How Can We Achieve Equal Global Health Access?

Half of the world’s population lacks access to essential health services. Each year, around 100 million are pushed into poverty due to having to pay for necessary healthcare out of their own pockets.

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While access to healthcare across the globe has improved since 1990, inequalities in access to healthcare have grown. This inequitable access has resulted in some populations receiving less care than meets their needs or care that is sub-optimal to that received by other groups. Inequalities in access to healthcare lead to worse healthcare outcomes in some groups.

Global healthcare inequalities must be addressed to ensure that everyone receives a sufficient level of quality care. Everyone has the right to access healthcare. Inequalities must be addressed as a matter of urgency to improve healthcare outcomes across the world. Here, we discuss the current state of global healthcare inequalities and how they may be solved.

Millions die each year due to lack of access to healthcare

According to recent figures presented in a report by the World Bank and the World Health Organization (WHO), around 800 million people are spending at least 10% of their household incomes on healthcare for themselves or a family member. For around 100 million people, these out-of-pocket expenses are pushing them into extreme poverty, as a result, they are forced to live on $1.90 a day or less.

It is completely unacceptable that for some people, the cost of healthcare is pushing them into poverty. Everyone deserves the right to access healthcare regardless of where they live or what their income may be. In the US alone, it is estimated that over 26,000 people die each year due to a lack of health insurance. Across the world, it is estimated that 5.7 million people in low and middle-income countries die each year from poor quality healthcare, and 2.9 million people die from being unable to access care.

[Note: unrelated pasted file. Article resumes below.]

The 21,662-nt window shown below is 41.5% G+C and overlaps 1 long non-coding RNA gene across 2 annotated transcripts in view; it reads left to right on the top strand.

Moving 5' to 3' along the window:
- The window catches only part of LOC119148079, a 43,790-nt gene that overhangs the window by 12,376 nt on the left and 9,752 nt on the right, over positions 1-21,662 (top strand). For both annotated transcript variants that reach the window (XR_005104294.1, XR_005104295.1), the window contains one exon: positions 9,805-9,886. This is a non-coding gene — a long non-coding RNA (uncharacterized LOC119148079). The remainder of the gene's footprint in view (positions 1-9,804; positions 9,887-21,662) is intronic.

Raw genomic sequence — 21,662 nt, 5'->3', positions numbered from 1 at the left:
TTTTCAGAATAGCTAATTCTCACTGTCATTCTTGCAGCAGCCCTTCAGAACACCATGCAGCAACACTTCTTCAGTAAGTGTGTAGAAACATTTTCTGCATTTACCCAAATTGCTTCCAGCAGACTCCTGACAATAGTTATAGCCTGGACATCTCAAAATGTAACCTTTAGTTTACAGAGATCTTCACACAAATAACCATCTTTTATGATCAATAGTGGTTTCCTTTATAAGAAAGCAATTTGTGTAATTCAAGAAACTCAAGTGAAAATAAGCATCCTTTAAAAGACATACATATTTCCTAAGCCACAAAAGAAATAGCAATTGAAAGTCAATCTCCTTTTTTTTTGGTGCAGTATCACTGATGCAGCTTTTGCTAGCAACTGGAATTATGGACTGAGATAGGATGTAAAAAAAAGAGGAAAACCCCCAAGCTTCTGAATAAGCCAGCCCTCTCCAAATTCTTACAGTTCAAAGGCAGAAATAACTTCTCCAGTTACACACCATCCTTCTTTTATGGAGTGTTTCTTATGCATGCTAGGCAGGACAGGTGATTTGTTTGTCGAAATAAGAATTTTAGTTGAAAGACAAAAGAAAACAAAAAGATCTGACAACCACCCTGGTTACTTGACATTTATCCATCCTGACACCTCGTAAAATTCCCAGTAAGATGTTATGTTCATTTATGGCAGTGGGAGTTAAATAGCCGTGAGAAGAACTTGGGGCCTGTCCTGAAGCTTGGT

To address this inequality that is causing millions to die unnecessarily each year, countries across the globe must establish universal health coverage (UHC).

Achieving Universal Health Coverage

UHC is a solution whereby every person would obtain access to the health services they need, when they need them, without facing healthcare costs that force them into financial hardship.

The United Nations (UN) have included achieving UHC as one of their sustainable development goals that each nation must work toward. This target was set in 2015 and reaffirmed at the United Nations General Assembly High-Level Meeting on UHC in 2019. In progressing towards UHC, countries simultaneously meet other health-related targets set by the UN.

Already, numerous countries have progressed towards UCD, however, the Covid-19 pandemic has stalled progress. Across the globe, healthcare systems were disrupted to respond to the increasing number of hospitalizations caused by the pandemic. To continue to work toward UHC, countries must overcome the pressure that COVID-19 has put on healthcare systems. They must develop infrastructure that allows health services to respond dynamically to crises so that healthcare remains accessible even in times when there is a significantly increased demand for treatment.

The Impacts of War on Global Health